• Bert Young
      Posted October 2, 2017 at 7:56 am | Permalink

      Duncan , Well said and I couldn’t agree more .

  2. Bernard from Bucks.
    Posted October 2, 2017 at 5:40 am | Permalink

    “I look forward to Conservatives offering and delivering tax cuts in the future. The sooner the we stop sending large sums to the EU the better.”
    Hear, hear to that John.
    I look forward to Conservatives offering and delivering a cut to IHT in the near future too. The sooner executors have to stop sending large sums to the tax-man the better.
    It is a scandal that this tax is now so out of proportion to , say twenty years ago.
    It needs re-aligning.

    • Lifelogic
      Posted October 2, 2017 at 6:19 am | Permalink

      We were promised a £1M IHT threshold each by Osborne (the promise was hugely popular and made Brown bottle his early election plans) but it still has not been delivered. In the States the threshold is over ten times the £325K we have.

  3. Mark B
    Posted October 2, 2017 at 5:50 am | Permalink

    Good morning.

    We also need to reduce our borrowing, spending (Overseas Aid) and wasting. Too much government and regulation leads to bureaucracy and, in some cases, corruption.

    We need a Conservative government to be conservative and control public spending. This is of course never easy but the government has made a poor case against those on the Left, Unions and academia who benefit directly or indirectly from such gifts.

    The government should also stop funding of so called charities who receive more than 15% of their income from local, national, supranational or international governments and / or bodies. No charities are they. It is time to get tough on this scam and that of NGO’s.

    Another area is to limit government spending on large projects. If the Private Sector will not fund it, either in part or whole, then that is only because it has a bad business case and is clearly a bad idea. Same too with PFI’s. Government spending should be limited. No more buying stuff on ‘tick’ and pushing the debt and the problem on to our children. That is immoral.

    So yes, less tax but funded from the above and not just leaving the EU as some of than money is going to have to pay for the subsidies we have been paying out.

    • getahead
      Posted October 2, 2017 at 6:48 pm | Permalink

      Ha yes! A bonfire of the Quangos. Whatever happened to that?

  4. Roy Grainger
    Posted October 2, 2017 at 5:50 am | Permalink

    Mrs May needs to realise that adopting Labour policies – such as cutting tuition fees – will not make young people vote Conservative instead of Labour, all it will do is validate for them that Labour policies are correct. You would have thought the result of the last election where she stuffed the manifesto with Labour-lite policies would have told her that but apparently not.

    • eeyore
      Posted October 2, 2017 at 6:04 am | Permalink

      The best answer to socialism is conservatism. Even in one’s bleakest moments a Tory Prime Minister with instincts like Mrs May’s could hardly be imagined. I’d hoped she could get Brexit sorted and go in 2019, but that looks impossible now.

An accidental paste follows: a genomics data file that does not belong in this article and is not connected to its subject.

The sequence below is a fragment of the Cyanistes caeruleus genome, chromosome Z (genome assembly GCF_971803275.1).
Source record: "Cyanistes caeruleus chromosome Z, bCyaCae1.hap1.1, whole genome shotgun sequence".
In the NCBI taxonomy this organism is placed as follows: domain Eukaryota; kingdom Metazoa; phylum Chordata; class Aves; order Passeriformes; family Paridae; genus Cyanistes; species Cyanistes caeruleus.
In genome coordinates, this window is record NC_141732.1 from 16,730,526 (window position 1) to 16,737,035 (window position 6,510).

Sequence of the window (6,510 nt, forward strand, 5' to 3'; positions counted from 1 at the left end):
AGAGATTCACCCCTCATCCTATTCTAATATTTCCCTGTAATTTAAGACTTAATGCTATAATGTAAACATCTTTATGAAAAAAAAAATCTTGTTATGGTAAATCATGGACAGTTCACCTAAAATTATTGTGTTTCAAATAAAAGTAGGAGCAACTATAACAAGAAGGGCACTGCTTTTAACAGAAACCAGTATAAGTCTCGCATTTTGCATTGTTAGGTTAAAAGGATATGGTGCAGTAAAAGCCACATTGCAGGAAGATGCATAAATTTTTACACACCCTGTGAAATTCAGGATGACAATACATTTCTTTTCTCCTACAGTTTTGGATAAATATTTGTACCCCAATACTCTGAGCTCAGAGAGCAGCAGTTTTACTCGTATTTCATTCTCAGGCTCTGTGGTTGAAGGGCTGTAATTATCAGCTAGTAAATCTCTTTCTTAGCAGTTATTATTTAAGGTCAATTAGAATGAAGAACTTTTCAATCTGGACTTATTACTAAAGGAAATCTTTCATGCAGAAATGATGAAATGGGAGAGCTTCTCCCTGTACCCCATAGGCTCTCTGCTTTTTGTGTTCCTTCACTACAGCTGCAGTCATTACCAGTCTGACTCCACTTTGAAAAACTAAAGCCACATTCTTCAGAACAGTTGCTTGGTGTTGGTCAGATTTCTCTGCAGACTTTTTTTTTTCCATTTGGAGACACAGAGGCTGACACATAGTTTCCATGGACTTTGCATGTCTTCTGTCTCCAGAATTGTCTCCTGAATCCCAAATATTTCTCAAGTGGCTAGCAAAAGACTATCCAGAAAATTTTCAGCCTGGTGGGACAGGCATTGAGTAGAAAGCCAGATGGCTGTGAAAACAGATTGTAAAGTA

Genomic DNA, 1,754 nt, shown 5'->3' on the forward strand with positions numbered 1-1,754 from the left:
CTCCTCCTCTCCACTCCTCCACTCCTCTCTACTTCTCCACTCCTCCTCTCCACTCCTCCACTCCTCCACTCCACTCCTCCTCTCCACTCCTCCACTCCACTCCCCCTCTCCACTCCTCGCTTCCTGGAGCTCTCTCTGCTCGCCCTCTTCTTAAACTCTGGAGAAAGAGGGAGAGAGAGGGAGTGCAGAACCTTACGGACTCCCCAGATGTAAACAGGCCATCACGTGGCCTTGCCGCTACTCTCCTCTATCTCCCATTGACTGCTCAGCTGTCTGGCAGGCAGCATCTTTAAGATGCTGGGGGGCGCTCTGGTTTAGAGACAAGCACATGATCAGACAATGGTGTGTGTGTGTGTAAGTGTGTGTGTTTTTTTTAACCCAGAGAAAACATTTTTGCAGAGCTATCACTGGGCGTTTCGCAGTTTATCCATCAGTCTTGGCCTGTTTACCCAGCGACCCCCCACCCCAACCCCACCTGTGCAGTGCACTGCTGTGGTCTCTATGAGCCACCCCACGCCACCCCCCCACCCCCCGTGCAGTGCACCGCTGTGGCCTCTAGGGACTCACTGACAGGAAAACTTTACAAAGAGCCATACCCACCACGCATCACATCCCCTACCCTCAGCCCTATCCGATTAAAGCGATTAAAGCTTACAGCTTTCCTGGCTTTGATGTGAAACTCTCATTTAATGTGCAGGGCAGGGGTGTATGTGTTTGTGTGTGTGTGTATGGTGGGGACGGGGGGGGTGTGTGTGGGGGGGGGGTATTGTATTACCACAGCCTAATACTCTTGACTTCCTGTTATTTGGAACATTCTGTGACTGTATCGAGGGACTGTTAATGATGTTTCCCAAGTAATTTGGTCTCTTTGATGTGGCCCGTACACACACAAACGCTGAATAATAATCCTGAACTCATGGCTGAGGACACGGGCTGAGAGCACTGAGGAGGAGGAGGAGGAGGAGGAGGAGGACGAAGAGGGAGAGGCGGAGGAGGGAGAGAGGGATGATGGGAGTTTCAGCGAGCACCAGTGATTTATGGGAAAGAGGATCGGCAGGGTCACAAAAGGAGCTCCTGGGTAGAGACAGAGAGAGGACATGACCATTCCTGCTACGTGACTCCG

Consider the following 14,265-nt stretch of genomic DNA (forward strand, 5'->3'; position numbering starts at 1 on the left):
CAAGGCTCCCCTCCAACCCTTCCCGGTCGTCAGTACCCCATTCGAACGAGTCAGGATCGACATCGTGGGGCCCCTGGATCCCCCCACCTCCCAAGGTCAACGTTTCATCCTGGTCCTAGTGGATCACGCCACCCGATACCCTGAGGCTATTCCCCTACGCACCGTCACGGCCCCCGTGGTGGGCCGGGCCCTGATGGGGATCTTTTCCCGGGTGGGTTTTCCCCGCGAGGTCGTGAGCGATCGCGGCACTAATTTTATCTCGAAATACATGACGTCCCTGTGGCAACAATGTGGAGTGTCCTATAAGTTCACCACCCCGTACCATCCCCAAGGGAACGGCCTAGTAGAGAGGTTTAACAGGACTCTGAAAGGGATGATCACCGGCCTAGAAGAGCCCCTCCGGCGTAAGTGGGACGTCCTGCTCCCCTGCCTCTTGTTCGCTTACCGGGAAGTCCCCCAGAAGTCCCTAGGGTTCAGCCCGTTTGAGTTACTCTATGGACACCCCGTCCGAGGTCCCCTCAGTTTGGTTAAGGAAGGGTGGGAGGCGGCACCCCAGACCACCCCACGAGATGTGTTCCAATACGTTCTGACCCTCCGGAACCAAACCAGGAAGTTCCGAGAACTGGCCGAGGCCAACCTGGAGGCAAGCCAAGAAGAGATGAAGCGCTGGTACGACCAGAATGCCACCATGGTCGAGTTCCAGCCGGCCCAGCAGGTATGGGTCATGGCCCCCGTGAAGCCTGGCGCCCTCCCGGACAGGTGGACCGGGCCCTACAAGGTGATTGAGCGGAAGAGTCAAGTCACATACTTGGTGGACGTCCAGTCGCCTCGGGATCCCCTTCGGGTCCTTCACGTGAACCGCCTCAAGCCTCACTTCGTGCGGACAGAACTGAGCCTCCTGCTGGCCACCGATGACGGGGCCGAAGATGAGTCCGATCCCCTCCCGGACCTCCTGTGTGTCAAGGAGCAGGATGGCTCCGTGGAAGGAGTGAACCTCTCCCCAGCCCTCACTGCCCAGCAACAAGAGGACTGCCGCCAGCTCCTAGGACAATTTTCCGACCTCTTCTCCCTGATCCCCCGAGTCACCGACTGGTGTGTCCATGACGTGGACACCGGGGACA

Churchill’s advice must be taken: “If he’s no good he must be poleaxed.”

    • Bryan Harris
      Posted October 2, 2017 at 6:37 am | Permalink

      Good points Roy – Tories need to show they are Tories, really, and not a different version of labour, and fundamentally, they need to stop following socialist policies.

    • stred
      Posted October 2, 2017 at 11:23 am | Permalink

      All the talk and coverage of the conference so far has been on insignificant amounts such as a billion reducing increases in fees for English students and raising the threshold before repayment. The successful student who uses qualification to make a modest income will still be paying over 6% interest, while the government borrows at near zero. The successful will be subsidising the unsuccessful again. It will not gain a single student vote.

      While Herr Oettinger the EU budget commissioner has said he is concerned that, when or if we leave, he will be short of £12bn every year. But never mind for now, the (EU?) supporting civil servant who has been called to no 10 to help has been trotting around EU offices showing them plans to stay in for 5 years after the referendum paying up and offering to chuck in our army, airforce and what’s left of the navy plus aircraftless aircraft carriers for a sweetener. And Mrs may has been trotting around abroad reading the speech very competently. Even M.Barnier welcomed it. But he still wants the 5x 12bn and the extras confirmed.

      £60bn is over £1000 for every person in the UK. I bet there is not a whisper about this at the conference from the BBC, which is already reporting the 2 year extension of EU payments and law as certain, already decided without a word from MPs or voters. The Conservative party seems to be the party of big business and the civil service.

    • a-tracy
      Posted October 2, 2017 at 2:26 pm | Permalink

      One of the biggest problems with Labours suggestion of free tuition for everyone coming up behind the graduates repaying their 9% graduation taxes (student tuition fee loan repayments) was the unfairness of the double taxation that would then be required from those graduates and those grads that have nearly paid off their student loans through higher taxes on those in the 40% tax band. A double whammy for the brightest and best students and a free for all for low-earning grads. Not charging a ridiculous interest rate on the outstanding loan, not applying interest to the end of the training and applying a fair increase to the lel for student tuition